Bill Knight - May 17
10:01 am
Wed May 16, 2012

The Separation of Church & State

As this is written, it’s 50 years since arguments were made before the US Supreme Court in “Engel v. Vitale,” which a couple of months later resulted in a clarification of the “separation of church and state.”

As this is written, some Catholic Bishops, including His Excellency, Bishop Daniel Jenky of the Diocese of Peoria, continue to not-so-subtly attack government and to portray the church as victims (despite US Catholics numbering more than 68 million people and 76% of the country saying they are Christians.)

 “Engel v. Vitale” occurred when five New York families objected to schools requiring pupils to recite a prayer each day in public schools. They sued on the basis of the First Amendment, which says "Congress shall make no law respecting the establishment of religion."

 Some object to government establishing a religion; some object to religion controlling government. Founder James Madison conceded, “It may not be easy, in every possible case, to trace the line of separation between the rights of religion and the civil authority with such distinctness as to avoid collisions and doubt on unessential points."

 But for all the Tea Party talk about the Constitution and the Founders, they miss the point. For instance, Madison in 1822 also said, “in some parts of our country, there remains … a strong bias towards the old error, that without some sort of alliance … between government and religion neither can be duly supported. Such indeed is the tendency to such a coalition, and such its corrupting influence on both the parties, that the danger cannot be too carefully guarded against. Every new and successful example therefore of a perfect separation between ecclesiastical and civil matters is of importance. And I have no doubt that every new example will succeed, as every past one has done, in showing that religion and government will both exist in greater purity, the less they are mixed together.

 “The example of the states, which rejected religious establishments altogether, proved that all sects might be safely and advantageously put on a footing of equal and entire freedom,” he continued “Religion flourishes in greater purity, without than with the aid of government.”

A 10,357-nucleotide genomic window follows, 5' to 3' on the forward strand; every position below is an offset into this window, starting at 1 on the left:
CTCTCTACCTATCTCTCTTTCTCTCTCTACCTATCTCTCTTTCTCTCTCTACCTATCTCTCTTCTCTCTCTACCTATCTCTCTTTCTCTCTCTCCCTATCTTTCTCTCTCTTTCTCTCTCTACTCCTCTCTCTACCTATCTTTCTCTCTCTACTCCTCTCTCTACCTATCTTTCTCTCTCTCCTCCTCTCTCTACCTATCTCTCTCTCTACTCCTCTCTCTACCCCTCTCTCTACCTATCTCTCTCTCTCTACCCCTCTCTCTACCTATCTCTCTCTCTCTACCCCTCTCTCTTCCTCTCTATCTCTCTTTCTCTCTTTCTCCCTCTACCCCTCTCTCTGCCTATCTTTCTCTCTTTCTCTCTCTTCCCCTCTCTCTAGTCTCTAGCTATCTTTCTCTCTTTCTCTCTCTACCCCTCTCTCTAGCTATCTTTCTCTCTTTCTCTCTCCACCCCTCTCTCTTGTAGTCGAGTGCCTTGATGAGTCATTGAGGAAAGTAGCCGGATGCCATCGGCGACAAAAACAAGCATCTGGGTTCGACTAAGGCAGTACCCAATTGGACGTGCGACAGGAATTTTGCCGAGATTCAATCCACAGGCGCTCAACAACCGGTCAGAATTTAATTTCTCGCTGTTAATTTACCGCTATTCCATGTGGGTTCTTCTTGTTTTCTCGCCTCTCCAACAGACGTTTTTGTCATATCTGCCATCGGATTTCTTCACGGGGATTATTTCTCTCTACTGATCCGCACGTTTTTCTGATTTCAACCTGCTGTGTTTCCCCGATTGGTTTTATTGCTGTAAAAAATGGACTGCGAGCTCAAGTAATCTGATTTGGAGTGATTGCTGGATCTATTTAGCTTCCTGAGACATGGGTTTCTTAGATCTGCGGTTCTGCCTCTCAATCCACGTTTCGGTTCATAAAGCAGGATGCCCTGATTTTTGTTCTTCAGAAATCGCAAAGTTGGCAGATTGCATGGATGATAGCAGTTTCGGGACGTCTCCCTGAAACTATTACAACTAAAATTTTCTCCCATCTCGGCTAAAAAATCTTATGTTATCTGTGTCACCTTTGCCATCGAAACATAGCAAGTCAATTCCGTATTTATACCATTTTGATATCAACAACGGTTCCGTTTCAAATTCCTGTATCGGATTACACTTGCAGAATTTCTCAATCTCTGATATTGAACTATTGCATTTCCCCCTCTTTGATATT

Thomas Jefferson, author of the Declaration of Independence (which mentions God in its first sentence), has been cited by writer David Barton on Glenn Beck and other Right-wing broadcasts as opposing separation of church and state. Hogwash, says author and theologian Martin E. Marty, who says, “Jefferson's hatred of the clergy and established churches knew no bounds. He thought that members of the 'priestcraft' were always in alliance with despots against liberty. Most of the founders thought that religion was most honest and compelling when its leaders and gatherings did not depend upon lies about the state and, of course, upon the state itself.”

 Concerning Catholic Bishops, their appeal to victimhood stems from government’s attempt to provide health care to people, and ensuring that non-church employees can (not must) use prescribed contraceptives covered by health insurance. Bishop Jenky resorted to invoking Hitler in criticizing the mandate to cover workers – even non-Catholics or Catholics who disagree with the hierarchy’s attitude on birth control.

 That’s ironic considering that in Hitler’s first speech as chancellor, in 1933, he said, “It will take Christianity, as the basis of our collective morality, and the family as the nucleus of our people and state, under its firm protection.”

 Further, the Catholic Church’s own Declaration on Religious Freedom makes three main points:

1) Everyone has a right to religious liberty,

2) The government is to protect the rights and equality of all citizens as part of its essential role in promoting the public good, and a wrong is done when a government imposes profession or repudiation of any religion, and

3) no one is to be compelled to embrace Christianity.

 Indeed, when Bishops at Vatican II overwhelmingly approved the declaration (the vote was 2,308 to 70), it was noted that Jesus acknowledged the legitimacy of governments and did not impose his teachings but let the Apostles voluntarily follow His word and example.

 Finally, many faiths support the separation. Notably, Baptists since the 17th century have worried that some religious majority could establish a state religion at the expense of religious minorities. In the 21st century, 15 Baptist organizations representing 10 million Baptists are still on record as upholding the separation of church and state to protect liberty.

 Marty says, “We citizens need patience, dialogue, study and argument of more reasoned, thoughtful and sympathetic character than we often see and hear and show.”

Bill Knight is a freelance writer. The opinions expressed are not necessarily those of Western Illinois University or Tri States Public Radio.